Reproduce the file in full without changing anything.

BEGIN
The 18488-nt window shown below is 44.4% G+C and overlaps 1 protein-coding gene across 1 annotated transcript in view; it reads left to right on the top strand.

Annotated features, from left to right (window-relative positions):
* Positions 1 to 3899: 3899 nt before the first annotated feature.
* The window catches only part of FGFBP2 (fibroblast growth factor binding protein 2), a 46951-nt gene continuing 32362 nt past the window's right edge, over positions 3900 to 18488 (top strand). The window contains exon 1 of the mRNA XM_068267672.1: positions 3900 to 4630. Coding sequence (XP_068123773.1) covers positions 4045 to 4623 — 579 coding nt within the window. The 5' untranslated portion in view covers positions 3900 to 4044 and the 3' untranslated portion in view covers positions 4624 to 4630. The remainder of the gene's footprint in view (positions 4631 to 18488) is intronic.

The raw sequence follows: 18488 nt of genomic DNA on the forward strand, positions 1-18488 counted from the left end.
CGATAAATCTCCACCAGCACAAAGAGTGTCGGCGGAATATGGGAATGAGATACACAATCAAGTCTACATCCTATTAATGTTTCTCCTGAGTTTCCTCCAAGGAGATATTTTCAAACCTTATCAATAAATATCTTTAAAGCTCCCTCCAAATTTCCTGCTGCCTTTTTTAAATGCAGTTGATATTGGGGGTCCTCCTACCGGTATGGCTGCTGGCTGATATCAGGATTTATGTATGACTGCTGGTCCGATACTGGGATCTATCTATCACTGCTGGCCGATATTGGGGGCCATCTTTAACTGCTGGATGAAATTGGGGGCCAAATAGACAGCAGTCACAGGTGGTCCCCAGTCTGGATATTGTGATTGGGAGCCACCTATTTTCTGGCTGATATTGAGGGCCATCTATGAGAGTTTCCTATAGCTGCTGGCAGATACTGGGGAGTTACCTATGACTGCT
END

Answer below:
The 18488-nt window shown below is 44.4% G+C and overlaps 1 protein-coding gene across 1 annotated transcript in view; it reads left to right on the top strand.

Annotated features, from left to right (window-relative positions):
* Positions 1 to 3899: 3899 nt before the first annotated feature.
* The window catches only part of FGFBP2 (fibroblast growth factor binding protein 2), a 46951-nt gene continuing 32362 nt past the window's right edge, over positions 3900 to 18488 (top strand). The window contains exon 1 of the mRNA XM_068267672.1: positions 3900 to 4630. Coding sequence (XP_068123773.1) covers positions 4045 to 4623 — 579 coding nt within the window. The 5' untranslated portion in view covers positions 3900 to 4044 and the 3' untranslated portion in view covers positions 4624 to 4630. The remainder of the gene's footprint in view (positions 4631 to 18488) is intronic.

The raw sequence follows: 18488 nt of genomic DNA on the forward strand, positions 1-18488 counted from the left end.
CGATAAATCTCCACCAGCACAAAGAGTGTCGGCGGAATATGGGAATGAGATACACAATCAAGTCTACATCCTATTAATGTTTCTCCTGAGTTTCCTCCAAGGAGATATTTTCAAACCTTATCAATAAATATCTTTAAAGCTCCCTCCAAATTTCCTGCTGCCTTTTTTAAATGCAGTTGATATTGGGGGTCCTCCTACCGGTATGGCTGCTGGCTGATATCAGGATTTATGTATGACTGCTGGTCCGATACTGGGATCTATCTATCACTGCTGGCCGATATTGGGGGCCATCTTTAACTGCTGGATGAAATTGGGGGCCAAATAGACAGCAGTCACAGGTGGTCCCCAGTCTGGATATTGTGATTGGGAGCCACCTATTTTCTGGCTGATATTGAGGGCCATCTATGAGAGTTTCCTATAGCTGCTGGCAGATACTGGGGAGTTACCTATGACTGCT